``Why has Mr. Rupert Murdoch bought a 64-percent stake of STAR-TV for $500 million? If he is not going to control news that we are going to receive, then what is it?'' blustered Malaysian Prime Minister Mahathir bin Mohamad, a frequent critic of the Western media.

Although Thailand, the Philippines, and Indonesia are moving to deregulate broadcasting, Malaysia, Singapore, and Vietnam continue to ban private ownership of satellite dishes. India is trying to impose restrictions on television operators showing Western films and commercials deemed indecent.

``Asian leaders have begun to point out that the increased activities of Western nations' news media in creating instability and sowing animosity, not only in a single Asian country but in the region, is to accomplish their main neo-colonialist objective of economic interference,'' said a commentary on Radio Burma.

``These governments treat us like the warning on the cigarette package: dangerous to their health,'' says Maurice Smyth, an official with STAR-TV in Hong Kong.

China's recent attack on the spread of satellite dishes is widely seen as a rebuke to Murdoch, who hopes to target the fast-growing Chinese market with his new investment. It is only one of a host of new problems at STAR-TV, which has undergone the turmoil of a management shake-up: It now confronts difficulties starting up a new pay-TV service in Hong Kong and elsewhere in the region; deteriorating relations with the British Broadcasting Corp., a popular programmer; and the loss of some of its satellite capacity.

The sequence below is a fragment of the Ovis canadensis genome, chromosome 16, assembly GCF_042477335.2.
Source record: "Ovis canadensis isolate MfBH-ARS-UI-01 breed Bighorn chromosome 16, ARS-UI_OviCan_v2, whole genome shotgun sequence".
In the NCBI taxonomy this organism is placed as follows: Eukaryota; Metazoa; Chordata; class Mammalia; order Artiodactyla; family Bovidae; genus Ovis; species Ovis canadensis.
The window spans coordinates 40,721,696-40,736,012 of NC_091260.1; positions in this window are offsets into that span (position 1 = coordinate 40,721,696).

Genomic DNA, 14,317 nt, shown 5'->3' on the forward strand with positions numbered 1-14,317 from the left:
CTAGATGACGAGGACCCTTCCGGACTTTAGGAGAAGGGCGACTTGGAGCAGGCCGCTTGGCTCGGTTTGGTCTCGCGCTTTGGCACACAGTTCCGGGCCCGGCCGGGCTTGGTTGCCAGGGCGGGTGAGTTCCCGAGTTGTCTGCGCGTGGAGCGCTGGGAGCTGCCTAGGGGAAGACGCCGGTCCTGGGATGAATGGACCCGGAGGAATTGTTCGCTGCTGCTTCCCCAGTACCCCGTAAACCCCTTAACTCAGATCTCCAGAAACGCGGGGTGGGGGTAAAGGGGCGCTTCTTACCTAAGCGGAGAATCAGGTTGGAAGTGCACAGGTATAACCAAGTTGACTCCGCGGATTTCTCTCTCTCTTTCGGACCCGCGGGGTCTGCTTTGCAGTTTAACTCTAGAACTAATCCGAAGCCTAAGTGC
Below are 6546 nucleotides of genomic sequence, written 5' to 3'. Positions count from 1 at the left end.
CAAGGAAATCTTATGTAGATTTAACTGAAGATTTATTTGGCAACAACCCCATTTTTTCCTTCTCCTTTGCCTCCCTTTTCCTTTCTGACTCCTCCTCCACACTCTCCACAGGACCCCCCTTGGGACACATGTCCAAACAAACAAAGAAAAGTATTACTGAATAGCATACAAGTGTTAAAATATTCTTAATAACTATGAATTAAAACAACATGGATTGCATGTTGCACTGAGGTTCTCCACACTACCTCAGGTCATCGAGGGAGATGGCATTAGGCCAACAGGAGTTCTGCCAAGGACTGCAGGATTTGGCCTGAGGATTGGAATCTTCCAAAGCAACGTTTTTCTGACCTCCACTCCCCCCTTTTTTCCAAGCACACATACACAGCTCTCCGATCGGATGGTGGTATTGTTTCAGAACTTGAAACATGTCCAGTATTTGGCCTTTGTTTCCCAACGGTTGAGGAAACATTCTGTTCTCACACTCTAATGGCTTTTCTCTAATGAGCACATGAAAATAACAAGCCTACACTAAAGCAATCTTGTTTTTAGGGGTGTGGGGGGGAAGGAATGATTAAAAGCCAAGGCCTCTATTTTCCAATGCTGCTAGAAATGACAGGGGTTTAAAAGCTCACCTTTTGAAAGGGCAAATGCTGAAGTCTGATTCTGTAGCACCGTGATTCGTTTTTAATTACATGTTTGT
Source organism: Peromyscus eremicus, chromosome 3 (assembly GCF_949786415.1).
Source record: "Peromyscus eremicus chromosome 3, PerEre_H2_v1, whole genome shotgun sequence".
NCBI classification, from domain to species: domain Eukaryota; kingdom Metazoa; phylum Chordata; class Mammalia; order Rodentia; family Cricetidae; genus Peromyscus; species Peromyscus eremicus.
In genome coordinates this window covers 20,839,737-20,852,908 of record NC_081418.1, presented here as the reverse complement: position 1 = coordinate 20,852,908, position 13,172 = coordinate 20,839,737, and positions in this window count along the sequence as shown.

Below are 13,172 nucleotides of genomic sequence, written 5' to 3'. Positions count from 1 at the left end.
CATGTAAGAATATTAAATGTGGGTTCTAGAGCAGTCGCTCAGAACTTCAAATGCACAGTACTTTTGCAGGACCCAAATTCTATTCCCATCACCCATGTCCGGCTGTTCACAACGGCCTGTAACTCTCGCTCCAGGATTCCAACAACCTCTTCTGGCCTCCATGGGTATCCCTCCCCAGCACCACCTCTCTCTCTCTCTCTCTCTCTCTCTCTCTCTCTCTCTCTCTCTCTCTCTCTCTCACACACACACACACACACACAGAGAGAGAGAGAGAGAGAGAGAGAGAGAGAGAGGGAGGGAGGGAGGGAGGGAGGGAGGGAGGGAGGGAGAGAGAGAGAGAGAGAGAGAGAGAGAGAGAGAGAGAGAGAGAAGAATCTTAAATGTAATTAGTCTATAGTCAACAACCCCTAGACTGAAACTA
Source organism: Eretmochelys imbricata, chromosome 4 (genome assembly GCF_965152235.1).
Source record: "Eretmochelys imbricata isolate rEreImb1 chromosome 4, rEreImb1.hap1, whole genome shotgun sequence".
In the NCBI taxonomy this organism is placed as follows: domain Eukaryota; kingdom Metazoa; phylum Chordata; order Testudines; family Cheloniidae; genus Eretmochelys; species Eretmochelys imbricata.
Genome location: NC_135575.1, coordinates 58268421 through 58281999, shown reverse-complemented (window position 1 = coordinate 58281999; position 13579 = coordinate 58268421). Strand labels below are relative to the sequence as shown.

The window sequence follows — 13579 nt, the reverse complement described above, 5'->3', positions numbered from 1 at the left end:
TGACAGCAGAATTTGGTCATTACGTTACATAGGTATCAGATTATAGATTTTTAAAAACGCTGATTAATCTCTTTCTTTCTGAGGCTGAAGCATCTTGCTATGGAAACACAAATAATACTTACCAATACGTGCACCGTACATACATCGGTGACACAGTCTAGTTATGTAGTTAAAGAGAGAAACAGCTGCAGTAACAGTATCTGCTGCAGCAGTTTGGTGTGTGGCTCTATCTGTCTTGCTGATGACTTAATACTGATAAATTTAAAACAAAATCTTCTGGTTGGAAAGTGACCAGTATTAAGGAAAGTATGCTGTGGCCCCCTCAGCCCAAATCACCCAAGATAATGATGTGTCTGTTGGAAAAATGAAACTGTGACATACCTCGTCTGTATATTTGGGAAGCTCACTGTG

To attract advertisers and make money in Asia, STAR-TV will have to reassure Asian governments, especially the Chinese. According to STAR-TV research based on Chinese government statistics, China has 4.8 million of the total 11.3 million Asian households receiving the broadcasts.

Resurrecting the old Maoist admonition against ``spiritual pollution,'' Beijing is expected to try to enforce its ban on individual dish ownership by charging hefty fees for licensing satellite receivers.

Still, many Western observers and Chinese technicians question whether the ban can be effectively enforced against the almost 40,000 receiving stations which People's Daily estimates have been installed in the country. Since STAR-TV and China's state-run CCTV channel beam from the same satellite, viewers can aim their dishes, and with some technical adjustments, get the full range of programming from the satellite.

In addition, China faces onslaughts from outside its borders other than STAR-TV; these include CNN's expansion into Hong Kong and reported plans to start a Chinese language service, Taiwan's approval of independent television stations that can beam to China, and the Hong Kong government's plan to open up its monopolized market to international broadcasters and become a media hub.

At a shop of the state-run Beijing Television Equipment Factory, a sales clerk reports that some work units still buy the satellite dishes, but since the switch in government policy, individual sales have slackened.

Still, she is reassured that the government will have a hard time pulling the plug. ``We have heard there are restrictions, but we don't know the details or how the regulations will be enforced,'' she says.

``But don't worry. We can sell one to you and help you install it. If you fix it properly, nobody will be able to interfere. The government has no way to control this.''